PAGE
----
Voyeur Cameras In Female Cops' Changing Room, Lawsuit Says

It's no secret that HCC and its police department are going through some tough times. Well, throw another log on the fire.

Two HCC employees have filed a lawsuit against the college claiming that officials authorized hidden cameras in a room used by female police officers to change in and out of their uniforms.

"The hidden cameras' location reveal the intention behind their installation was not security," the federal lawsuit states, "but fit more in line with spying for spying's sake or designed to please the prurient interest" of those watching and listening to the videos.

HCC security officer Alfreda Jones claims she found out that there was a camera hidden in an air vent in the Security and Campus Police Office on the Coleman campus, near Hermann Park, when someone working for a private security firm mistakenly showed up during the day to attend to the camera. Jones and HCC police officer Kimberly Mason say the office had lockers and was a private room often used to change clothes.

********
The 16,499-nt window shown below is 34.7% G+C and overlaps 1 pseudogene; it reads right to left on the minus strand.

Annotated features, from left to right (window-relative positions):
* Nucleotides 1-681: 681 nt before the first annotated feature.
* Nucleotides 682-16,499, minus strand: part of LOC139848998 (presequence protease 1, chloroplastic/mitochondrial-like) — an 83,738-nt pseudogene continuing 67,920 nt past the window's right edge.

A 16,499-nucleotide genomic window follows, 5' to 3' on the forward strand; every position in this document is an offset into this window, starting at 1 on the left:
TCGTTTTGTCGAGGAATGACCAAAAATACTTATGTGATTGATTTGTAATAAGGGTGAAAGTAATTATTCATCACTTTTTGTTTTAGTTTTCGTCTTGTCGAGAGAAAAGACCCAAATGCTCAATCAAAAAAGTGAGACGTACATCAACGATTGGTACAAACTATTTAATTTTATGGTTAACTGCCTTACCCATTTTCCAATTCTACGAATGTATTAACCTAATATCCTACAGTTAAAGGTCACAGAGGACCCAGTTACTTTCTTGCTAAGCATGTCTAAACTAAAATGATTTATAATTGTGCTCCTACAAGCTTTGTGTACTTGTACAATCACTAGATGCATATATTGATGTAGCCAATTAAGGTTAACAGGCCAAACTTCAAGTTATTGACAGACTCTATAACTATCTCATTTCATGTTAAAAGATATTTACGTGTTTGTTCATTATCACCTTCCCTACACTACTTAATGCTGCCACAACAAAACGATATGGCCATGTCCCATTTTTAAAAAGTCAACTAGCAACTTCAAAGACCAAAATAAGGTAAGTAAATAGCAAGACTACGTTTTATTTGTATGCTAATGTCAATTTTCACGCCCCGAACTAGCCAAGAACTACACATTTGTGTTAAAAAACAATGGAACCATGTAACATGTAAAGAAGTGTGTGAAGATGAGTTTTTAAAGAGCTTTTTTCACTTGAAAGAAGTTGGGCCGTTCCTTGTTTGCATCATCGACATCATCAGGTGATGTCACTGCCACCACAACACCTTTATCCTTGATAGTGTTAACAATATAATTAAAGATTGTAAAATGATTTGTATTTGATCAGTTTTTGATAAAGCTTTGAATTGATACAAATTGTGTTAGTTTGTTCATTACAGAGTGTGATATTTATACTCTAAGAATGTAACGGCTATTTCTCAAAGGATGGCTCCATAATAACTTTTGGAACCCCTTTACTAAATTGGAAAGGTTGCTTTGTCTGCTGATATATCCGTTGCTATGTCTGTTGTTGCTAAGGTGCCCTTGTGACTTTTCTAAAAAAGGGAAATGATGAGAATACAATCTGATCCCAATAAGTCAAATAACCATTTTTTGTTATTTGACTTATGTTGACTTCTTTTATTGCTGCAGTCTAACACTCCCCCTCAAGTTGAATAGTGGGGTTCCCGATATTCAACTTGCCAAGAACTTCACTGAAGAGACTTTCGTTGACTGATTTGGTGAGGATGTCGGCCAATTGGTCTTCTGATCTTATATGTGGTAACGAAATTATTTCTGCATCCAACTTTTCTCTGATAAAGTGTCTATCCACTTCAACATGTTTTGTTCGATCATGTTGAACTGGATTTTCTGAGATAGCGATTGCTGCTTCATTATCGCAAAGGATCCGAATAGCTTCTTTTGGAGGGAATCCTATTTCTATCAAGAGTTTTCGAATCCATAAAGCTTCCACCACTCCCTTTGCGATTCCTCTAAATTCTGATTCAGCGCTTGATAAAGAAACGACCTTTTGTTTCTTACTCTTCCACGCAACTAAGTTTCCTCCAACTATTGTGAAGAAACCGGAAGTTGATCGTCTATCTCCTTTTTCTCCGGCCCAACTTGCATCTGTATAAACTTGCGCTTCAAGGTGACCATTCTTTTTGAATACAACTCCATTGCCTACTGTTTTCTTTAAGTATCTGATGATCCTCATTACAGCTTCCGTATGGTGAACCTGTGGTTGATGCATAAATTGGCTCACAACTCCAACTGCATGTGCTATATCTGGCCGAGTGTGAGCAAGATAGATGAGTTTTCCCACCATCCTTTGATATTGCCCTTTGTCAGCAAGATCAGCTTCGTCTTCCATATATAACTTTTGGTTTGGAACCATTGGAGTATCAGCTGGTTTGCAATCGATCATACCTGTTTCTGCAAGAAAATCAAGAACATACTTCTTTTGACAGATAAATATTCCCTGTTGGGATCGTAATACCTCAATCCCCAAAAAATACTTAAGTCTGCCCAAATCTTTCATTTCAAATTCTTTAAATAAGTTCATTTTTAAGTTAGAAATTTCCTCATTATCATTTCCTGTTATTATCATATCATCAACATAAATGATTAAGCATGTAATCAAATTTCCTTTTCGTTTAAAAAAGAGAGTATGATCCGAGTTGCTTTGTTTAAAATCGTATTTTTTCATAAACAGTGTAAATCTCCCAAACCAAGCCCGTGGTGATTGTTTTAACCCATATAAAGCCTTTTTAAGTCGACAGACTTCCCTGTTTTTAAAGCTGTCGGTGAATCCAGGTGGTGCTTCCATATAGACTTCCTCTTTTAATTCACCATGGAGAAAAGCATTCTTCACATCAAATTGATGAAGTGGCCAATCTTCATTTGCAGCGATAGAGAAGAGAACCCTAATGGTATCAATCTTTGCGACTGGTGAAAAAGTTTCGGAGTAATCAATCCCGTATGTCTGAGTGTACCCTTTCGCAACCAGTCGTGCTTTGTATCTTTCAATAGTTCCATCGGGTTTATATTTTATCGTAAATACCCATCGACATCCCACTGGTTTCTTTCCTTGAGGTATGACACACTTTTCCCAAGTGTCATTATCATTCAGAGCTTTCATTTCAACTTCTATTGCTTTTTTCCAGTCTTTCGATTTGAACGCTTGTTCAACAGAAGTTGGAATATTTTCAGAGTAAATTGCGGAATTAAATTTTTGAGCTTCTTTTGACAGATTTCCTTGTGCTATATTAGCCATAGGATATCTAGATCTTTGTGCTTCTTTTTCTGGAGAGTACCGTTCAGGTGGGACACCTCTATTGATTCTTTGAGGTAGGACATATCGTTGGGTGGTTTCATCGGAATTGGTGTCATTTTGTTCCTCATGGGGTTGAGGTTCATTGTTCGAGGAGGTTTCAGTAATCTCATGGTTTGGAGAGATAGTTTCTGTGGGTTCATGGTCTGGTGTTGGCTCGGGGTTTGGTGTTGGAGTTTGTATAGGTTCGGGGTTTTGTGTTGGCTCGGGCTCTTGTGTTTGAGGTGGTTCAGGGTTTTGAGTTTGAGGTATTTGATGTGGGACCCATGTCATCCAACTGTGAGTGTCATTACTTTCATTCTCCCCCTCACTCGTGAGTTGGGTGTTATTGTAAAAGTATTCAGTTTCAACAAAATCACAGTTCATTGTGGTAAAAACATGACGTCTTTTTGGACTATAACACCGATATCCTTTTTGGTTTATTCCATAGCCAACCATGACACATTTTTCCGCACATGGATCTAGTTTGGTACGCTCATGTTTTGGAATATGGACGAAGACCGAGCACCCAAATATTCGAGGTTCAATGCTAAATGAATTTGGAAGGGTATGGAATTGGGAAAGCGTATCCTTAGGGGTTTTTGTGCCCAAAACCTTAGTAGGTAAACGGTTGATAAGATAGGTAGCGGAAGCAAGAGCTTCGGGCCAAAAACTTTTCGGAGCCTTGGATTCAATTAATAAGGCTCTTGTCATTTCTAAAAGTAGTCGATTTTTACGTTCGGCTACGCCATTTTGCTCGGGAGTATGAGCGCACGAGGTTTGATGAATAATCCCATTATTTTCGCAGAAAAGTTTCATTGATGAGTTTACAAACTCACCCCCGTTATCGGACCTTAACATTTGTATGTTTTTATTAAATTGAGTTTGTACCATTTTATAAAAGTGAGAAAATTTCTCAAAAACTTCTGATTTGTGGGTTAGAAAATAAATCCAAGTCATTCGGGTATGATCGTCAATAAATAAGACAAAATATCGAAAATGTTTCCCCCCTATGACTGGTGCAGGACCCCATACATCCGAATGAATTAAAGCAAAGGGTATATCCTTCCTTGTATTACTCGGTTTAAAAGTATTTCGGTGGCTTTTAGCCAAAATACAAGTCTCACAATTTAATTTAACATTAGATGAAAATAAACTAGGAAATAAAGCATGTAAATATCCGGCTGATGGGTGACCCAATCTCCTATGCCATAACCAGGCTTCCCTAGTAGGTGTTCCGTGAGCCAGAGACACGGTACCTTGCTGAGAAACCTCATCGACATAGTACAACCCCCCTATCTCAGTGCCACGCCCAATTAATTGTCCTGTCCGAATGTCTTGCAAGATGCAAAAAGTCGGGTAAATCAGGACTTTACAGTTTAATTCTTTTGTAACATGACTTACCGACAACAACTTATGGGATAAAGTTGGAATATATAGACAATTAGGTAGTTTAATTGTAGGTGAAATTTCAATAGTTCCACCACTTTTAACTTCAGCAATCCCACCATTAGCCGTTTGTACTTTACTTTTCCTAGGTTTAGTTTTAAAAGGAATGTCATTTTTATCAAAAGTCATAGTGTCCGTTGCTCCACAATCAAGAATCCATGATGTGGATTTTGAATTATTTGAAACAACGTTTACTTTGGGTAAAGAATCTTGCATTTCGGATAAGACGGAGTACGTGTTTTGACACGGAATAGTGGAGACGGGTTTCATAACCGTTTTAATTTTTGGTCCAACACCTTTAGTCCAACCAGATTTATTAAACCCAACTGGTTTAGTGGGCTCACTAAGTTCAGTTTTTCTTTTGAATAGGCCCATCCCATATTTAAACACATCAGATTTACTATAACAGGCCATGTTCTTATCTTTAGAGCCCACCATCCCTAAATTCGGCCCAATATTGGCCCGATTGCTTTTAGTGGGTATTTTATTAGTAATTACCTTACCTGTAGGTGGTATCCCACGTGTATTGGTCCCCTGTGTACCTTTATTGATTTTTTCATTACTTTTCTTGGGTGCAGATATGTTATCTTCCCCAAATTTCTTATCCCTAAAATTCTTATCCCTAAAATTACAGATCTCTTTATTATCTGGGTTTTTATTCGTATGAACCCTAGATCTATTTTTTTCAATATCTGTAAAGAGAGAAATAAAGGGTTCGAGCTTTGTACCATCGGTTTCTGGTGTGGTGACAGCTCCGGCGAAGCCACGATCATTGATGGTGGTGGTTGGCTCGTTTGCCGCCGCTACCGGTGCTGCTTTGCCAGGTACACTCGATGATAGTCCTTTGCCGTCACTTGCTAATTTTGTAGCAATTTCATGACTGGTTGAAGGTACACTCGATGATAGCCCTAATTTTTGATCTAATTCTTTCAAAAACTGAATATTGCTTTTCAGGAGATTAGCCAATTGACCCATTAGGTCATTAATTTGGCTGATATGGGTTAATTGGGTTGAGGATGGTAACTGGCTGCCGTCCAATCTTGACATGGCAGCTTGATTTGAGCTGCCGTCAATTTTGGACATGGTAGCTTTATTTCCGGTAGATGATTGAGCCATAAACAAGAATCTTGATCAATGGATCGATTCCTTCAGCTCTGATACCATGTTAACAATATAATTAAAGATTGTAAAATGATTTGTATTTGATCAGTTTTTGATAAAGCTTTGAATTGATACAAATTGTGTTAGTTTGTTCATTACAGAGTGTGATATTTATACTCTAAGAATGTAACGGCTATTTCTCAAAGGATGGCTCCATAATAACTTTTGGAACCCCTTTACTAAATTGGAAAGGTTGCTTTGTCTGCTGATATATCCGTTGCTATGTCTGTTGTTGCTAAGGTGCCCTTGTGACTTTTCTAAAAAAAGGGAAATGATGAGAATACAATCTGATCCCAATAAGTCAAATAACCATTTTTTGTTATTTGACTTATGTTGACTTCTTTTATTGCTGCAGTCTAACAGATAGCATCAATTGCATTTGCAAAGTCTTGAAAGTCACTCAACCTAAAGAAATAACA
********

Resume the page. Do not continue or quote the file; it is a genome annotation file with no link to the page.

The two women apparently filed an open records request and discovered that the video camera in the security office was not the only one. They claim that others were concealed behind clocks and smoke detectors, in places such as over the restroom area of a lab, in the student services office, in the library, and at least two in or outside of the security office. Regular security monitors were visibly mounted in stairwells, the loading dock, the cashier's office and the parking lots, the HCC officers claim.

Jones and Mason believe the hidden cameras were used from 2005 to 2008, meaning, at the very least, it predates many of the other issues facing the HCC police department and may be unrelated.

Still, Jones and Mason claim that the hidden cameras were installed at the instruction of the director of maintenance with the approval of the vice-president of finance.

HCC spokesman Dan Arguijo did not respond to questions related to the accusations prior to publication, but in the past, the college has not commented on pending lawsuits.


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